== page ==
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Janae Sharp talks to four experts about which steps healthcare leaders can take to fight physician burnout.
Healthcare executives must learn how to prevent physician burnout and fight its effects.
What gets measured gets attention. Coverage of physician burnout is bringing awareness of increasing rates of physician suicide and the systemic issues that contribute to this problem. Physicians are unhappy with their loss of autonomy, billing complexity and electronic health record (EHR) burdens that interfere with their day-to-day work with patients. Programs focused only on developing mindfulness or resilience have been criticized by activists, as have solutions that implicitly blame physicians for mental health repercussions inherent to a job with lack of sleep and structural inequality. Increasing regulatory burden has been targeted as causing more clicks in EHRs that do not match the work needs of physicians or patients. Other programs focus on yoga or wellness, adding another tick on the growing physician to-do list.
But what steps, if any, can healthcare leaders take to heal the healers? I spoke to several experts on physician burnout and asked them just that: What do we need to do to solve this nationwide problem? (Editor’s note: Their responses have been lightly edited for style and clarity.)
Annahieta Kalantari is a board-certified emergency medicine physician practicing in Hershey, Pennsylvania. She is the associate program director of the Emergency Medicine Residency Program and an assistant clinical professor of emergency medicine with Penn State Health. I asked her about what healthcare leadership needs to do to ensure that fault isn’t placed on an individual physician, and how we can use technology as an asset rather than a source of physician burnout.
I think the first and foremost positive solution is to have members of the C-suite not only accept there is a problem, but also provide funding to implement solutions that are beneficial to all members of that organization. That takes money. When you think about the costs of replacing someone who left as secondary to the issue of burnout, investing money in wellness actually makes sense, since burnout is a big driver of attrition rates.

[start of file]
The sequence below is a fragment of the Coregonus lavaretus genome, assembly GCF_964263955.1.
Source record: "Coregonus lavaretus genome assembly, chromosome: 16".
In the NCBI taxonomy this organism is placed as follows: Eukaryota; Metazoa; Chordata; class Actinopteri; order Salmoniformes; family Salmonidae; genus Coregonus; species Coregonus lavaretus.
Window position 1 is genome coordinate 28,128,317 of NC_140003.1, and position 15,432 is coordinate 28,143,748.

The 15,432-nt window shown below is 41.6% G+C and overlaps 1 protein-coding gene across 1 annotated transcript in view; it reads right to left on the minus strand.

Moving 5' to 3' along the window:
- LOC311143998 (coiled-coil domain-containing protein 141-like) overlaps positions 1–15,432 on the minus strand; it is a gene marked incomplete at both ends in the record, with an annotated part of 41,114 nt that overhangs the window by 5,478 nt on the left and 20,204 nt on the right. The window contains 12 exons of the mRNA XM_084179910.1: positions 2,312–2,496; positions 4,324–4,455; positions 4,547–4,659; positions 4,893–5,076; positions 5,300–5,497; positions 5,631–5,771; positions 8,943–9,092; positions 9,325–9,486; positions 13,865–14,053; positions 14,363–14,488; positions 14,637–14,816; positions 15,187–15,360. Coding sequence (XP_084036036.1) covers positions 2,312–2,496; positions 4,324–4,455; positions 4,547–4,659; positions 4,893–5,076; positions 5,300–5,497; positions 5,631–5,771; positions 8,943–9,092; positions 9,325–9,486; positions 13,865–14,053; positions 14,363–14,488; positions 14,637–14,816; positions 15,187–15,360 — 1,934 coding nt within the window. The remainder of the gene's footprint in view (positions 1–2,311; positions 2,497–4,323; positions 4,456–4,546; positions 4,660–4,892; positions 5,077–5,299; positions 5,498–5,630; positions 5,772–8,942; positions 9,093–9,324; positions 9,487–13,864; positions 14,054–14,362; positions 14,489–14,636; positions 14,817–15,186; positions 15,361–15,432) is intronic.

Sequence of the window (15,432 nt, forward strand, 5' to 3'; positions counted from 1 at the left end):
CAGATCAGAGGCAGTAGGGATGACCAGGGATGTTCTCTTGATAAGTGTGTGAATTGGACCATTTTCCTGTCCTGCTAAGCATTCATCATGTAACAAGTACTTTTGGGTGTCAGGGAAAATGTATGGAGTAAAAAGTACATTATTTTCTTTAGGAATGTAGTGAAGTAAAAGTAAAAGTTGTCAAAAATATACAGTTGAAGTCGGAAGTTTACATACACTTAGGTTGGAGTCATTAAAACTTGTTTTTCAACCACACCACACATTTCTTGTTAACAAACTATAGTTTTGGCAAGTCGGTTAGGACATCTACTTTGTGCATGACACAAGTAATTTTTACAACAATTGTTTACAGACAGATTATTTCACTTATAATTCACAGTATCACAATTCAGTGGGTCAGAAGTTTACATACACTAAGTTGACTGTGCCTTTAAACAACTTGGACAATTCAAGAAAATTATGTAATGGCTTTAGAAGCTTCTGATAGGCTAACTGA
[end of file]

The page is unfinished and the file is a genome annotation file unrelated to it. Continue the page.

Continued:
Another solution may be to move away from the productivity, workaholic culture. The system places pressures on us to produce. We need to move quickly. In the emergency department (ED), all of our times — our physician-to-patient times, physician-to-order times, ED length of stays, disposition times, — are all monitored. And for some groups, quickness is incentivized. This is a productivity model. We don't have time to sit and talk to our patients, to bond with them, to provide emotional support because we are too busy running from room to room. Shifting away from this incentive model and moving toward one that allows the humanity aspect of medicine to flourish would be beneficial, not only to patients, but to physicians themselves.
Additionally, the general culture of medicine does not support wellness. Think about it: Calling out of work when we are sick or needing to care for family is generally considered a sign of weakness or lack of consideration for our colleagues because they have to come in and cover for us. Our needing help is considered selfish. Our licensing process requires us to disclose whether we have experienced any depression, substance issues, etc. If we say yes, that leads to a cascade of events that can prevent a physician from obtaining a license. We are healers, but we are not permitted to require healing.
There are a lot of aspects of medicine that contribute to rates of burnout not only among physicians, but also among trainees, nurses and other members of hospital staff. Some drivers are small and individualized, but making changes at the systemic level will have the biggest downstream effects on the greatest numbers of people.
Suvas Vajracharya is CEO of Lightning Bolt Solutions, a company that works to optimize physician scheduling and workflow with artificial intelligence (AI) and other technologies. I asked him which real-life solutions contribute to solving the physician burnout problem for healthcare systems.
Do your physicians love coming to work? It's a simple question, but one that many healthcare organizations don't ask themselves. Physician satisfaction isn't just a "nice-to-have" — it is crucial to your bottom line. Happier doctors collaborate; they adapt to change more easily; they have lower rates of turnover; they have more satisfied patients. In short, happier doctors produce better outcomes.
Organizational change to create better working conditions can be hard, but there are technologies ready to help. Giving physicians more flexible and balanced schedules doesn't necessarily mean an increase in cost or a reduction in patient access. AI technologies can crunch the numbers to find schedules that meet everyone's needs in an organization, and they can adapt in real-time as needed. It's a first step.